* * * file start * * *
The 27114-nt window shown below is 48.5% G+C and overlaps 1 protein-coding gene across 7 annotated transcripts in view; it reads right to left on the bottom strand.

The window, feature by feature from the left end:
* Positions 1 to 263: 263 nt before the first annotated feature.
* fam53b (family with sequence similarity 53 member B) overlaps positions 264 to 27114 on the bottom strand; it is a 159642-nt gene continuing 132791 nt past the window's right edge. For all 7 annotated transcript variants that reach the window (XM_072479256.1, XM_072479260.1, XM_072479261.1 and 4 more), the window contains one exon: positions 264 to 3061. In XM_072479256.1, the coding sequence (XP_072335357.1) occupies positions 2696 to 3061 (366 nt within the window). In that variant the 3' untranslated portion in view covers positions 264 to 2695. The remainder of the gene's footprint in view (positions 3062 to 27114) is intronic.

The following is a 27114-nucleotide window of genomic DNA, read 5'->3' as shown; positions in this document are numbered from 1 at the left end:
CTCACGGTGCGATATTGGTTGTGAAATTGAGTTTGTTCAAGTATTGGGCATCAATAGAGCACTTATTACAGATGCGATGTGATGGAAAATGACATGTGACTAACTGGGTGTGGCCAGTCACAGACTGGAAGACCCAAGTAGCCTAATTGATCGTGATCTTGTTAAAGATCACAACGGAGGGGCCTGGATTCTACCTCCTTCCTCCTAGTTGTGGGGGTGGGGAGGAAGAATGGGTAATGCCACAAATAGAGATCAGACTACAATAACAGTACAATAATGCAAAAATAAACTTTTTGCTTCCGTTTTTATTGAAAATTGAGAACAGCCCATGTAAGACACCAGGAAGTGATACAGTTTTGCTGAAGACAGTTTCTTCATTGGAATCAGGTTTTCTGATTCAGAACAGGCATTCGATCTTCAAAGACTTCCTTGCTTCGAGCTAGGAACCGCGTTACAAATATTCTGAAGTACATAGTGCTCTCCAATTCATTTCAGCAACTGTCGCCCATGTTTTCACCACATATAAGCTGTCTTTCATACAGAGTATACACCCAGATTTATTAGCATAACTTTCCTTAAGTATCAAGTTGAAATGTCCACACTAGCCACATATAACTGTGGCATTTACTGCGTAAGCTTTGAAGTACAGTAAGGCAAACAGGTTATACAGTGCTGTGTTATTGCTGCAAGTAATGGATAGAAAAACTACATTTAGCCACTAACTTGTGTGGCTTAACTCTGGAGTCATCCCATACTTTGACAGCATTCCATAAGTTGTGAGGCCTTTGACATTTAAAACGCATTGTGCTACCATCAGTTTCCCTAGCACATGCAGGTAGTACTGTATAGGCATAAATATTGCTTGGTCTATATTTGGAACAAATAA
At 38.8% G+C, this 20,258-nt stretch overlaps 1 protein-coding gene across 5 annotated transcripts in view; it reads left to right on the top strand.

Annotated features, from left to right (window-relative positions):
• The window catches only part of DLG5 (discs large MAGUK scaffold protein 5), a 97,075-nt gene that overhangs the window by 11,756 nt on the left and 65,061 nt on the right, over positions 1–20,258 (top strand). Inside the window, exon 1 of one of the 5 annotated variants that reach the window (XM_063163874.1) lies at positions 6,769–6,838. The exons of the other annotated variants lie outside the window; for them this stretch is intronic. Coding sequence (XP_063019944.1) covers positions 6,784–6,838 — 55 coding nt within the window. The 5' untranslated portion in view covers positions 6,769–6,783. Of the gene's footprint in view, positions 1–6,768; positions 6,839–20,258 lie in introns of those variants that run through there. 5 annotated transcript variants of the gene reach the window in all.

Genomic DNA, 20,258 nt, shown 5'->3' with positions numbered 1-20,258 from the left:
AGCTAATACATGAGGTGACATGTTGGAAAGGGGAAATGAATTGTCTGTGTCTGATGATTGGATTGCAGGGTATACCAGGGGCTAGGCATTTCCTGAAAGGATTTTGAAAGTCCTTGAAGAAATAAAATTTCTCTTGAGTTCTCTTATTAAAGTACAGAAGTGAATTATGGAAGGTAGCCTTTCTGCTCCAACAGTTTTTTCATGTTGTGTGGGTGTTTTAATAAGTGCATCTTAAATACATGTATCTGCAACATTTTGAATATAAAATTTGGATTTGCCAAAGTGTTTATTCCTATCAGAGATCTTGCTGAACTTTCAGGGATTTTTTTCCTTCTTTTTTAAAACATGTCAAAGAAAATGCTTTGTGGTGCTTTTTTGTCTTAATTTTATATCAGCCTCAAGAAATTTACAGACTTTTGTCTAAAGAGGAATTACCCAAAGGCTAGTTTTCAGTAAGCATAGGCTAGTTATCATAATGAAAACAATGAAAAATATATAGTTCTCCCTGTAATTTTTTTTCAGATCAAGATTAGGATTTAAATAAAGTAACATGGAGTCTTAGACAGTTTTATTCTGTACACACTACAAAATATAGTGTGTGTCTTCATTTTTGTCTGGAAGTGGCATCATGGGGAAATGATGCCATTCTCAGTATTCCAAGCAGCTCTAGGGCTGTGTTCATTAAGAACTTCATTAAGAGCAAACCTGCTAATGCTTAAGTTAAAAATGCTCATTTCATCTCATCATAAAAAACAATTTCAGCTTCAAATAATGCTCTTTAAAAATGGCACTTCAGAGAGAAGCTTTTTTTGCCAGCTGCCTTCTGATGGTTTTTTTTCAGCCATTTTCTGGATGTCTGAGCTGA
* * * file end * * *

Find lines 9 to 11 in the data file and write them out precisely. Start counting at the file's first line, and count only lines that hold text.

• The window catches only part of DLG5 (discs large MAGUK scaffold protein 5), a 97,075-nt gene that overhangs the window by 11,756 nt on the left and 65,061 nt on the right, over positions 1–20,258 (top strand). Inside the window, exon 1 of one of the 5 annotated variants that reach the window (XM_063163874.1) lies at positions 6,769–6,838. The exons of the other annotated variants lie outside the window; for them this stretch is intronic. Coding sequence (XP_063019944.1) covers positions 6,784–6,838 — 55 coding nt within the window. The 5' untranslated portion in view covers positions 6,769–6,783. Of the gene's footprint in view, positions 1–6,768; positions 6,839–20,258 lie in introns of those variants that run through there. 5 annotated transcript variants of the gene reach the window in all.

Genomic DNA, 20,258 nt, shown 5'->3' with positions numbered 1-20,258 from the left:
AGCTAATACATGAGGTGACATGTTGGAAAGGGGAAATGAATTGTCTGTGTCTGATGATTGGATTGCAGGGTATACCAGGGGCTAGGCATTTCCTGAAAGGATTTTGAAAGTCCTTGAAGAAATAAAATTTCTCTTGAGTTCTCTTATTAAAGTACAGAAGTGAATTATGGAAGGTAGCCTTTCTGCTCCAACAGTTTTTTCATGTTGTGTGGGTGTTTTAATAAGTGCATCTTAAATACATGTATCTGCAACATTTTGAATATAAAATTTGGATTTGCCAAAGTGTTTATTCCTATCAGAGATCTTGCTGAACTTTCAGGGATTTTTTTCCTTCTTTTTTAAAACATGTCAAAGAAAATGCTTTGTGGTGCTTTTTTGTCTTAATTTTATATCAGCCTCAAGAAATTTACAGACTTTTGTCTAAAGAGGAATTACCCAAAGGCTAGTTTTCAGTAAGCATAGGCTAGTTATCATAATGAAAACAATGAAAAATATATAGTTCTCCCTGTAATTTTTTTTCAGATCAAGATTAGGATTTAAATAAAGTAACATGGAGTCTTAGACAGTTTTATTCTGTACACACTACAAAATATAGTGTGTGTCTTCATTTTTGTCTGGAAGTGGCATCATGGGGAAATGATGCCATTCTCAGTATTCCAAGCAGCTCTAGGGCTGTGTTCATTAAGAACTTCATTAAGAGCAAACCTGCTAATGCTTAAGTTAAAAATGCTCATTTCATCTCATCATAAAAAACAATTTCAGCTTCAAATAATGCTCTTTAAAAATGGCACTTCAGAGAGAAGCTTTTTTTGCCAGCTGCCTTCTGATGGTTTTTTTTCAGCCATTTTCTGGATGTCTGAGCTGA